Thursday, February 23, 2012

Linnaeus Day: Threadleaf Coreopsis

This post is part 2 in a series inspired by Christopher Tidrick, author of From the Soil.   The Linnaeus Day series, scheduled on the 23rd of each month, encourages us to learn more about the history of a plant growing in our own gardens.  This month, I chose Threadleaf Coreopsis, also referred to as tickseed.

Coreopsis verticillata is a native plant of the Americas and belongs to the Asteraceae (aster/daisy) family.   The word coreopsis is derived from the Greek "koris" meaning bug and "opsis" meaning appearance, and refers to the shape of the seed.  It is an airy, mounding perennial with delicate fern-like leaves and masses of yellow, star-shaped 1-2 inch diameter summer-blooming flowers.

Coreopsis is an extremely tolerant plant, putting up with poor soil, dry conditions, and even neglect.  It is deer resistant.  It prefers full sun but will tolerate part shade.  Over the years, the part of the garden where I planted coreopsis has become more heavily shaded, and the plants produce fewer blooms in full shade.

The only pest I have noticed on this plant is the occasional spittlebug.  Spittlebugs suck at the sap in the stem of the plant.  You can identify a spittlebug by the appearance of bubbly foam (looks like spit) on the plant.  The foam protects the spittlebug from predators because they are hidden in the middle of it.  Sometimes I have ignored the spittlebugs because the amount of damage they do is minimal.  However, if they seem to be getting out of hand, I will use gloves and pluck them off the plants and dispose of them.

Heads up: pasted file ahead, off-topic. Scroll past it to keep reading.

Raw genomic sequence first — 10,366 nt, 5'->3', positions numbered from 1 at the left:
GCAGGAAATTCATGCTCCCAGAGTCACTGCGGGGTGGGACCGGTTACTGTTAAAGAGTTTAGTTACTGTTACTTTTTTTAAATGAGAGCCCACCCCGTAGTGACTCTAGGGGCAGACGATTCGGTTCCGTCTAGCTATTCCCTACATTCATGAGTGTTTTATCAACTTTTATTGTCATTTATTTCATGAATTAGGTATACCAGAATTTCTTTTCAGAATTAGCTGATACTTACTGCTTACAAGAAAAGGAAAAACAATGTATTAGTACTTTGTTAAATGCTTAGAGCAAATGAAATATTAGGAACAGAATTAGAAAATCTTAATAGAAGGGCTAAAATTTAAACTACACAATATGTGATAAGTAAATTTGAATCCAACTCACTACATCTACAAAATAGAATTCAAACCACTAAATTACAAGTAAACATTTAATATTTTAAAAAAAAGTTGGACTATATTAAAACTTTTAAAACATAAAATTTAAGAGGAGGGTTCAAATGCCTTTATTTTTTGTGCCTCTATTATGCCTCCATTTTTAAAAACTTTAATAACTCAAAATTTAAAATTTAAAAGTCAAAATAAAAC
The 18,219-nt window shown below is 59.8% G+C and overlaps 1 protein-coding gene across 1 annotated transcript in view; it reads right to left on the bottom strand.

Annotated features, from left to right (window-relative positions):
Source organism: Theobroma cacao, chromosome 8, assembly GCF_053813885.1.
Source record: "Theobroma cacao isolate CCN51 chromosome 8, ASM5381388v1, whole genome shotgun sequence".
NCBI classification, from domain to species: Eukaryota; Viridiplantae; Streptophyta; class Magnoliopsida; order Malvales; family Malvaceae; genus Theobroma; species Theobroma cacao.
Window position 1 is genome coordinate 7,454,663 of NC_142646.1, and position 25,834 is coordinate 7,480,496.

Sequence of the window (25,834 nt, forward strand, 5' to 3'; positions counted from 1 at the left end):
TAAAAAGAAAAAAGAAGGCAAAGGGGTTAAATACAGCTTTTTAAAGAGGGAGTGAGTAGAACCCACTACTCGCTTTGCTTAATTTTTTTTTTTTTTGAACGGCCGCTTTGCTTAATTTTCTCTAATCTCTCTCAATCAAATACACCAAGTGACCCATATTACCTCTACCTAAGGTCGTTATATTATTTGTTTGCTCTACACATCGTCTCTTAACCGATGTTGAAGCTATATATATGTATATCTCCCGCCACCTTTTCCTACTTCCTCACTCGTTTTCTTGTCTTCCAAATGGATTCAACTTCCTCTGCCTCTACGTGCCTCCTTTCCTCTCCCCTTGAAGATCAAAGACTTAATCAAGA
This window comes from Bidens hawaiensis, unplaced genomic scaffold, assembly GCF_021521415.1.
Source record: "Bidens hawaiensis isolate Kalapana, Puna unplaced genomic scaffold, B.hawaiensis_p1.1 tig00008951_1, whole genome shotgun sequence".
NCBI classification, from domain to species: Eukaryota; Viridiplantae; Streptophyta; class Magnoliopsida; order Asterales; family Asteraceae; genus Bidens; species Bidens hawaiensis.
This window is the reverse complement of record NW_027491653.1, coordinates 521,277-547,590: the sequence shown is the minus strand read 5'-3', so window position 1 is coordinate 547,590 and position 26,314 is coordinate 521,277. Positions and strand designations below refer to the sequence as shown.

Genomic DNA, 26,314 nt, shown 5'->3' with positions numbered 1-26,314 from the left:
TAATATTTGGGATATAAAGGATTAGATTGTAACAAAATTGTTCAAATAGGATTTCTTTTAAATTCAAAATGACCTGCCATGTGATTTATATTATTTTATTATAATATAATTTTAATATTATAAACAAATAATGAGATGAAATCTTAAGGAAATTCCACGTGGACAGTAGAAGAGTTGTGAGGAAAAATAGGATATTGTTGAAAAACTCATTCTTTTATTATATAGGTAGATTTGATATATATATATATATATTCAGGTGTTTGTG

(no damage to coreopsis from grasshoppers in my experience)

Deadheading is recommended in order to encourage continuous blooms, but this can be difficult as the fresh blooms and those needing to be deadheaded are all mixed together.   I don't usually bother with it, although later in the summer I may shear off the entire tops of the plants.

You can dig it up in the fall and separate the roots to spread the plant to other parts of the garden.  I admit to having successfully spread this plant by simply cutting and digging a portion of it away using a spade.

I thought at one time that I would add the pink coreopsis to my garden too, since I was so pleased with the yellow.   I was told that by the local garden center that the pink version doesn't bloom as well and is on a much earlier schedule than the yellow, so I dropped that idea.   When I visited my sister later, I found out that she had the same idea, had followed through on it and wasn't pleased with the results.

Threadleaf Coreopsis is easy to grow, provides cheerful color that complements many other flowers, makes a good cut flower, and attracts butterflies!  I highly recommend it as an easy-to-grow perennial to include it in your own garden!

Great Spangled Fritillary on Threadleaf Coreopsis

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